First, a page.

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“To subdue the enemy without fighting is the highest skill.”
— Gichin Funakoshi, father of modern Karate
“The Chinese call it Chi; the Japanese, Ki; the Indians Prana – it is the life force, and it is incredibly powerful…it can’t be explained adequately except to those who have already experienced it, but it’s one of the very few willable miracles.”
— Kareem Abdul-Jabbar, 19-time NBA All-Star, describing how he accesses his inner strength
Tao, the ancient Chinese concept of “the way,” can be interpreted as harnessing and flowing with your life force (“Chi”) so you experience composure and equanimity within, while projecting supple and effective strength without.
Below are five ways you can apply Taoist principles to the handling of difficult people. Keep in mind that these are general rules of thumb, and not all of the tips may apply to your particular situation. Simply utilize what works and leave the rest.
For more in-depth tools on how to effectively handle difficult individuals, download free excerpts of my publications (click on titles) “How to Communicate Effectively and Handle Difficult People” and “Communication Success with Four Personality Types.”
1. Empty Your Cup – Release Negative Emotions and Maintain Composure
"Emptiness the starting point…drop all your preconceived and fixed ideas and be neutral. Do you know why this cup is useful? Because it is empty.”
— Bruce Lee, philosopher and founder of Jeet Kune Do
It's easy to allow a difficult person to upset us and ruin our day. You may feel angry, distressed, and lose your balance within. The first rule in the face of an unreasonable person is to maintain your composure. The less reactive you are, the more you can use your better judgment to handle the challenge.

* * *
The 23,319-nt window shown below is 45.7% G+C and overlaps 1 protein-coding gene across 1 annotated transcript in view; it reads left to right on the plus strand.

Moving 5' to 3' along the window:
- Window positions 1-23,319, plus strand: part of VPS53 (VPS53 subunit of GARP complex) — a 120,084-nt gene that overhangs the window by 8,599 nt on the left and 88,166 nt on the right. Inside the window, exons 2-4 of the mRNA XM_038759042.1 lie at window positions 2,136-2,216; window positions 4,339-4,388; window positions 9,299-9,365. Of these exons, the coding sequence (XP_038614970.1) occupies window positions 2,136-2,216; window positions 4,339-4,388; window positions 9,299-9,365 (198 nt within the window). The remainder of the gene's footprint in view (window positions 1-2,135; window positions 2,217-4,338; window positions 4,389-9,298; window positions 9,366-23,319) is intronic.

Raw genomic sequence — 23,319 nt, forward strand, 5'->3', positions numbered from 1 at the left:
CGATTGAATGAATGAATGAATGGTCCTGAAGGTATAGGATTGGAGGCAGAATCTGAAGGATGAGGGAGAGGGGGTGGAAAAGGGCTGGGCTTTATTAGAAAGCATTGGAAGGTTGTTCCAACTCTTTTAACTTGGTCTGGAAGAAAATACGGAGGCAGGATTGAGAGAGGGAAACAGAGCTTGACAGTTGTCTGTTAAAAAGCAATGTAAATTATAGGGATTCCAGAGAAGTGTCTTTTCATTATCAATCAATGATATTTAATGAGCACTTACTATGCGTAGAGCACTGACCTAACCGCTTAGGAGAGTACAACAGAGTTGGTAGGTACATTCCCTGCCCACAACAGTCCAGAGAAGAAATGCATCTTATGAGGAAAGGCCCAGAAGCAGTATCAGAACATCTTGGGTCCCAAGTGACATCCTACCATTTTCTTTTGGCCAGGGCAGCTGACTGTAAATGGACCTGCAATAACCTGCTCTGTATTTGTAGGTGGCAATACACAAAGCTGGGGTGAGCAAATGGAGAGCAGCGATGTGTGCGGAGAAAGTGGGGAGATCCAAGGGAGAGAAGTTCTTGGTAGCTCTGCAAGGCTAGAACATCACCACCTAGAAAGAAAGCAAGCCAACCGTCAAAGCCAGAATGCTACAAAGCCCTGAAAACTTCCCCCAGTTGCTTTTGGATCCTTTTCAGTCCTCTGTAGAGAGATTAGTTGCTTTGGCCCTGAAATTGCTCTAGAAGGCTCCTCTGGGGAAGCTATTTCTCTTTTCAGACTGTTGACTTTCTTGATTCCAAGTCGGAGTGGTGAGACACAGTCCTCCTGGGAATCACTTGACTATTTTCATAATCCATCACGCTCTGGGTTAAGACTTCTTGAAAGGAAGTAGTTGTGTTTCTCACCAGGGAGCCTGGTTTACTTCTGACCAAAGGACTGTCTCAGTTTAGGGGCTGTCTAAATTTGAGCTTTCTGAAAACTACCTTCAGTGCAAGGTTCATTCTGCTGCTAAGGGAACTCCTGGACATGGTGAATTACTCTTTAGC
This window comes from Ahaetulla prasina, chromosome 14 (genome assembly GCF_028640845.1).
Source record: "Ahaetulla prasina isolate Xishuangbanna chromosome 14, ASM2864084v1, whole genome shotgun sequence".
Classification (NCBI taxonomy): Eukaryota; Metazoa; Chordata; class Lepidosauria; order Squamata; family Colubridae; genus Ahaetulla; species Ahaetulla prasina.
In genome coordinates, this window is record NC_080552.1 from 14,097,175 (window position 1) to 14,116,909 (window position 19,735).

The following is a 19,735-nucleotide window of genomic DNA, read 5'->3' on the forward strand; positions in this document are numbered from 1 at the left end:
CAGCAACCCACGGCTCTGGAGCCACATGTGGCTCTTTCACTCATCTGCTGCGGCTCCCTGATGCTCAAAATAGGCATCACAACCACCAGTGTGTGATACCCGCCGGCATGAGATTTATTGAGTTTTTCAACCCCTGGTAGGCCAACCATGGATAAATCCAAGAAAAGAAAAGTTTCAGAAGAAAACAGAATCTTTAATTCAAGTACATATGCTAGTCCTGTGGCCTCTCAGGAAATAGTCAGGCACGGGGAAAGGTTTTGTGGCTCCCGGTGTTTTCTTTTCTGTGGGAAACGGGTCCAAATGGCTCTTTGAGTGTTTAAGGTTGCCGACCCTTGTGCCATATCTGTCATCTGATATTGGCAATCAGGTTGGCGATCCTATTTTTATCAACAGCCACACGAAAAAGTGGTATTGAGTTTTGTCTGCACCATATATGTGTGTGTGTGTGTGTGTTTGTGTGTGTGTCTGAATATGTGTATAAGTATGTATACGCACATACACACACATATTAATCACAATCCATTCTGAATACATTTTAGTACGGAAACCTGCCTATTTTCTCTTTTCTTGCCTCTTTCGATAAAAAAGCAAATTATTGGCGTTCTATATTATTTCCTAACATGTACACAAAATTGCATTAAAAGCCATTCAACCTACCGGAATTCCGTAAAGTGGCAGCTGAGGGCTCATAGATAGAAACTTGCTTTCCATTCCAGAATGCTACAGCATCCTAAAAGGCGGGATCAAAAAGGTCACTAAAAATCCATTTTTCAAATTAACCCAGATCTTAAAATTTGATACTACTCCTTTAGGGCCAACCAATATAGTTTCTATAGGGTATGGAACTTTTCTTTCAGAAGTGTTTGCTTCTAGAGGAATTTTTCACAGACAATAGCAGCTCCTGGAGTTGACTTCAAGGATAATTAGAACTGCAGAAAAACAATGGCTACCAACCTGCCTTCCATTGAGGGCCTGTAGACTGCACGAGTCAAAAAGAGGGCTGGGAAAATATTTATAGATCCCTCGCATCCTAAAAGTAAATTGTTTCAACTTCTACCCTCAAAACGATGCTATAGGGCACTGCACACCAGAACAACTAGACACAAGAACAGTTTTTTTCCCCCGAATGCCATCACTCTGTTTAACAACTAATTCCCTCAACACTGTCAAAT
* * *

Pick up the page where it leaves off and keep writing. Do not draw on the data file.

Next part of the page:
When you feel angry or upset with someone, before you say something you might later regret, take a deep breath and count slowly to ten. In most circumstances, by the time you reach ten, you would have figured out a better way of communicating the issue, so that you can reduce, instead of escalate the problem. If you're still upset after counting to ten, take a time out if possible, and revisit the issue after you calm down. By maintaining self-control, you harness more power to manage the situation.
"Breathing...corresponds to taking charge of one's own life."
― Luce Irigaray, philosopher
2. See Both Sides – Shift from Being Reactive to Proactive
“Don't have preconceived notions about anything. Don't be confined by anything, Achieve true freedom.”
— Jeet Kune Do creed
You may feel wronged or victimized by the actions of a difficult individual. While such sentiments are often understandable and justified, to focus primarily on "what he/she is doing to me" is to miss the opportunity of a broader, more empowering perspective. By looking at the situation from a wider lens, you can begin to restore your inner balance, and set upon handing the issue from a proactive, rather than reactive stance.
When you feel offended by someone’s words or deeds, come up with multiple ways of viewing the situation before reacting. For example, I may be tempted to think that my friend is ignoring my calls, or I can consider the possibility that he’s been very busy. When we avoid personalizing other people's behaviors, we can perceive their expressions more objectively. People do what they do because of them more than because of us. Widening our perspective on the situation can reduce the possibility of misunderstanding.
Another way to reduce personalization is to try to put ourselves in the difficult individual’s shoes, even for just a moment. For example, consider the person you’re dealing with, and complete the sentence: “It must not be easy...”
“My child is being so resistant. It must not be easy to deal with his school and social pressures…”
“My manager is really demanding. It must not be easy to have such high expectations placed on her performance by management…”
“My partner is so emotionally distant. It must not be easy to come from a family where people don’t express affection…”